One more good example of the objectivity problem is Moonsearch’s Top by Platform ranking.
Moonsearch analyses the data from headers, but there are no obligatory rules in the Web as to what webmasters should put into these headers. This is why sometimes the rating’s information can provide us with deep insights on what competitors do, but in other cases it looks like junk.
The question transforms into another one: to what extent can we trust our Internet statistics?
The answer depends on our goals: if we need some data for showing off or to support our image of an expert in some field — anything is good, but if something serious relies on the data fished out from the Internet it should be validated with multiple instances.
How big is the Internet?
Another great example of the problem is an age-old question: how many sites are there in the internet?
In 1996 we could answer more or less precisely counting the IP addresses. Today’s picture is different.
Lets analyse Google’s first SERP on the question. Different sources give different results: the total number of sites is either 346 million, or 759 million, or 1.19 billion according to resources that rank highest in Google’s results.
Authoritative Netcraft (which isn’t in the Google Top-10 Search Results) gives the number 958,919,789; another “authoritative” blog citing Netcraft says the company sees “1-2 billions” pages.
There are lots of other sources giving different numbers for this one, simple question.
It seems like the actual number of sites is impossible to get: some sites have no links at all, there instances where multiple sites hide under a single IP, there are even whole networks with constantly changing IP addresses. Not to mention the large numbers of hidden military and governmental sites…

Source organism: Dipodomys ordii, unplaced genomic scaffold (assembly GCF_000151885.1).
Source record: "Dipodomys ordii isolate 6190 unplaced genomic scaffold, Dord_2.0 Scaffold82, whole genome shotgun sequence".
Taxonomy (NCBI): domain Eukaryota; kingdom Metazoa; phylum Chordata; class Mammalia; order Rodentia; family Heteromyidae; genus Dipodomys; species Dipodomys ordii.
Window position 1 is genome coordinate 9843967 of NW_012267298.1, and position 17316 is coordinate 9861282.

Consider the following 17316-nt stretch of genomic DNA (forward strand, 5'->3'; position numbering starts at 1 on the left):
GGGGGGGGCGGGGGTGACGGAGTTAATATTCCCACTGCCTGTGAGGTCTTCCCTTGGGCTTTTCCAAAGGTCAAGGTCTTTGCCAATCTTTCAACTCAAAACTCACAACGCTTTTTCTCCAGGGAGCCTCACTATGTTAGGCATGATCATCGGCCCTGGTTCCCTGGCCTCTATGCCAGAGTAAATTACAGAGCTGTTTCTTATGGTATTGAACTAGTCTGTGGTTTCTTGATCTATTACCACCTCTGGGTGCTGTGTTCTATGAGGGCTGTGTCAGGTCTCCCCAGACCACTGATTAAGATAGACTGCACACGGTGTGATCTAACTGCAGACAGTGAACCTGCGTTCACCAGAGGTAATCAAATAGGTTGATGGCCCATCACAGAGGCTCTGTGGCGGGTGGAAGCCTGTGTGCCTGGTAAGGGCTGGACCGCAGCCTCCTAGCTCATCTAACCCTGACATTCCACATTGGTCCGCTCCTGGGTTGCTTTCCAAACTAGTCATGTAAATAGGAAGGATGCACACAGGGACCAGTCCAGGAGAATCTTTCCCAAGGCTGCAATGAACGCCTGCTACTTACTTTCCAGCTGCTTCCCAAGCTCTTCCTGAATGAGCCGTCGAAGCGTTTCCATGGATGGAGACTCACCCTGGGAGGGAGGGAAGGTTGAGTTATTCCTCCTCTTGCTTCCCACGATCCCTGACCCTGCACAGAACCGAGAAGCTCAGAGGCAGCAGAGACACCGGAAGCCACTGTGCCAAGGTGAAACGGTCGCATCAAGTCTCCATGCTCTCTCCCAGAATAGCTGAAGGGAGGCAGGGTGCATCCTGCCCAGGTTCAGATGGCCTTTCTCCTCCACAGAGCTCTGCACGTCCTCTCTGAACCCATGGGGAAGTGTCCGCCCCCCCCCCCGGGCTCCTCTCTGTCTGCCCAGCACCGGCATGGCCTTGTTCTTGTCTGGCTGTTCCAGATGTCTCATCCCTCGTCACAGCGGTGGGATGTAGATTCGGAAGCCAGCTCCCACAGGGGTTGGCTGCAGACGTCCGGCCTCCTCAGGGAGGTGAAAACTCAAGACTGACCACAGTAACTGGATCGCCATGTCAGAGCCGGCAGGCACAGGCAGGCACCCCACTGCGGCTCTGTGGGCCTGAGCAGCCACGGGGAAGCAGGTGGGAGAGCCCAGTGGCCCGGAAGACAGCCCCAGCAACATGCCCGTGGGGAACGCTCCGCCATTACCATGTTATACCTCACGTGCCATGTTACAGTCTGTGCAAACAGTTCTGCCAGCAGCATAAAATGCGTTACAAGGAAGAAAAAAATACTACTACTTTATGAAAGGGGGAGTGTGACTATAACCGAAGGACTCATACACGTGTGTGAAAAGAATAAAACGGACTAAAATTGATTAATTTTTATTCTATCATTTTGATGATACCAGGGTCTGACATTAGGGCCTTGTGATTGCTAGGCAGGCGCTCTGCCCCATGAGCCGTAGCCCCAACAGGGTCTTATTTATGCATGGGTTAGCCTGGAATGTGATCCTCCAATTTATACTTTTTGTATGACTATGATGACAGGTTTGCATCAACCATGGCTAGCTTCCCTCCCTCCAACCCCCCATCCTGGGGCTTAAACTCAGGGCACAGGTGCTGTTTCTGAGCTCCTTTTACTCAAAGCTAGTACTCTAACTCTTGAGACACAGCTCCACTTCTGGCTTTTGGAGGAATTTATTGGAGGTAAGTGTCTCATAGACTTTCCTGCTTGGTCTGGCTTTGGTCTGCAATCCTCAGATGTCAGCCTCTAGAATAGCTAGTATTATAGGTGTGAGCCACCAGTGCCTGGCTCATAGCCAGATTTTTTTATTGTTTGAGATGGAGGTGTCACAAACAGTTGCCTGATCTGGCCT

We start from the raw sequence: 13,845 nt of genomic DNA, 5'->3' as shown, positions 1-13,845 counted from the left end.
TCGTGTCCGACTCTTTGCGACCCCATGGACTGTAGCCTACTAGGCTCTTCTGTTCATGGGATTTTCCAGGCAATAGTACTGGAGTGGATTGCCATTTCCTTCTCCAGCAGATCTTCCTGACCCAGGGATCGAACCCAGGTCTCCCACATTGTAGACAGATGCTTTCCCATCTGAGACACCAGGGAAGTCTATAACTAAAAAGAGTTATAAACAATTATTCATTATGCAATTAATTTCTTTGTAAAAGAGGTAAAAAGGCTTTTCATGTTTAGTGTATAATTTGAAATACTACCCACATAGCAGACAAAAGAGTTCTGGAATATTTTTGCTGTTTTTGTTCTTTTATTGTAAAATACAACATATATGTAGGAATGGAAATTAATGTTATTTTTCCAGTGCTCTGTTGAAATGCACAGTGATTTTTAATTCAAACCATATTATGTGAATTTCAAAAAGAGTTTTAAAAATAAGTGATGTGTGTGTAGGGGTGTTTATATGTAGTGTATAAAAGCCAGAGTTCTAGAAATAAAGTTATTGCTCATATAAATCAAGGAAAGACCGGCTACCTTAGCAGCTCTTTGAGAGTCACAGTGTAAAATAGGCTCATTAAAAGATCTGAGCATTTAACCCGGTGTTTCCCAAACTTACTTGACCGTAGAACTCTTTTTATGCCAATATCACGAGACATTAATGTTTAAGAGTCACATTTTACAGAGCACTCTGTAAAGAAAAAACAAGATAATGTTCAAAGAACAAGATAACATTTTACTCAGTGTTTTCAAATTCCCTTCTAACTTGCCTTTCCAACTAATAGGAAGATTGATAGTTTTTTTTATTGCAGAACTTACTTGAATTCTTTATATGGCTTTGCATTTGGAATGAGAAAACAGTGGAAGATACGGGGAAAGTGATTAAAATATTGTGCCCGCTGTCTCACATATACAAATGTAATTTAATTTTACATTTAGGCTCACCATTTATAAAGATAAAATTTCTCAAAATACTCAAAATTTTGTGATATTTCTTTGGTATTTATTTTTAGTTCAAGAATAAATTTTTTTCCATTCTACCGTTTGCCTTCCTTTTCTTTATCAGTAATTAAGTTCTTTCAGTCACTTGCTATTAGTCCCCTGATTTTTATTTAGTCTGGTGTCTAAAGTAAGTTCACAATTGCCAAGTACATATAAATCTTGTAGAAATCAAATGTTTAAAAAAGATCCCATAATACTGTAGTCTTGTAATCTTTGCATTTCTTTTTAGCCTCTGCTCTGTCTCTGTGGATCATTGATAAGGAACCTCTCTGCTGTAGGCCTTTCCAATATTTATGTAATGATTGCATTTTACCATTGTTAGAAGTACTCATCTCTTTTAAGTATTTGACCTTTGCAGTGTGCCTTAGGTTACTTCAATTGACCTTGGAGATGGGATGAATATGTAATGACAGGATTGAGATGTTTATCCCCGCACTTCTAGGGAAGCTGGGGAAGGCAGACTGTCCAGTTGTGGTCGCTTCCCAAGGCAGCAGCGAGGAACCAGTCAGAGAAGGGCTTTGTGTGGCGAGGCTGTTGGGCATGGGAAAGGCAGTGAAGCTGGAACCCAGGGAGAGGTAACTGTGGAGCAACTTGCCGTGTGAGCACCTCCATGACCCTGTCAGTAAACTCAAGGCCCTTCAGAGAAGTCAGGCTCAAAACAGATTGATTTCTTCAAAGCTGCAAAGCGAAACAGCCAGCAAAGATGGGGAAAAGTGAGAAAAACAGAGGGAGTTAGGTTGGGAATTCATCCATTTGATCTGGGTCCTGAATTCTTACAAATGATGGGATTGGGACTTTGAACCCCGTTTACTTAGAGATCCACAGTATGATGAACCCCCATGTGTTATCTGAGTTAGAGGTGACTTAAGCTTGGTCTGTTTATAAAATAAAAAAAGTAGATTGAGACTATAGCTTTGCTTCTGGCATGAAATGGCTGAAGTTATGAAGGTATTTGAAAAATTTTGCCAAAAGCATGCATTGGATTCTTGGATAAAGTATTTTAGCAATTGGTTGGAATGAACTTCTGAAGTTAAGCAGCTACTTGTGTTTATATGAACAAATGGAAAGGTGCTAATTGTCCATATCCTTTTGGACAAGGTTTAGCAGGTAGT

Another aspect that makes things even more complicated: how do we define a “site”? Should we count internal sites of corporations getting thousands of hosts each day with cutting edge data-managing technologies, millions and millions pages accessible from nowhere except their companies’ inner networks? If yes, then how?
In fact, though much depends on what we define as a “site” and how we count, there’s a second level of “data distortion” in mass-media: fast-paced journalists and bloggers are not eager to go into depths, so we end up with controversial data about even the most basic facts about the Web.
Thus, a seemingly simple statistic turns into a mystery. It seems like humanity doesn’t know the size of what it has created and only has a vague idea of the Web’s main characteristics.
About James Ater
An experienced developer, James is the one who stood behind Moonsearch.com at the dawn of the project. He knows the algorithms Moonsearch is using from the inside, and it's a pleasure for him to talk about the processes the project is based on. Inspired by technology he is glad to give you a full understanding of what the practical purpose of Moonsearch is and how it can be used to evaluate your competitors, define your brand's position on the market and identify the gaps for the development. Why to create technology if not to benefit from it? James knows how to do both and is happy to share his vision.